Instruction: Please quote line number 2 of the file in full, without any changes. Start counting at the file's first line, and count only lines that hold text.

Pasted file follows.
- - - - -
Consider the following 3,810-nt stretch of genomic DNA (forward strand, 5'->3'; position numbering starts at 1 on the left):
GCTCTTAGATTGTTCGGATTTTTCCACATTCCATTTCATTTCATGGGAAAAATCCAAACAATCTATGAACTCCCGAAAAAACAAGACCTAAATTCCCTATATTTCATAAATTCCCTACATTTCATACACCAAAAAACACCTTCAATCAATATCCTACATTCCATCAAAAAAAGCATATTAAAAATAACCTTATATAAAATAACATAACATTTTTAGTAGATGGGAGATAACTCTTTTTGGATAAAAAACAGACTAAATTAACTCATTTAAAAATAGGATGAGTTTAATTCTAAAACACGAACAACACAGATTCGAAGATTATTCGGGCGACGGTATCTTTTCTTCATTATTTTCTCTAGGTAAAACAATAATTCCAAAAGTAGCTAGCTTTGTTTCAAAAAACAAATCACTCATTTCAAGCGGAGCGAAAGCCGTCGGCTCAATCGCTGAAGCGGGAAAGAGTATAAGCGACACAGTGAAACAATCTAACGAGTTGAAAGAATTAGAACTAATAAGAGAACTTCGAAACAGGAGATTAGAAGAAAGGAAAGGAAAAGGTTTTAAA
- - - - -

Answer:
GCTCTTAGATTGTTCGGATTTTTCCACATTCCATTTCATTTCATGGGAAAAATCCAAACAATCTATGAACTCCCGAAAAAACAAGACCTAAATTCCCTATATTTCATAAATTCCCTACATTTCATACACCAAAAAACACCTTCAATCAATATCCTACATTCCATCAAAAAAAGCATATTAAAAATAACCTTATATAAAATAACATAACATTTTTAGTAGATGGGAGATAACTCTTTTTGGATAAAAAACAGACTAAATTAACTCATTTAAAAATAGGATGAGTTTAATTCTAAAACACGAACAACACAGATTCGAAGATTATTCGGGCGACGGTATCTTTTCTTCATTATTTTCTCTAGGTAAAACAATAATTCCAAAAGTAGCTAGCTTTGTTTCAAAAAACAAATCACTCATTTCAAGCGGAGCGAAAGCCGTCGGCTCAATCGCTGAAGCGGGAAAGAGTATAAGCGACACAGTGAAACAATCTAACGAGTTGAAAGAATTAGAACTAATAAGAGAACTTCGAAACAGGAGATTAGAAGAAAGGAAAGGAAAAGGTTTTAAA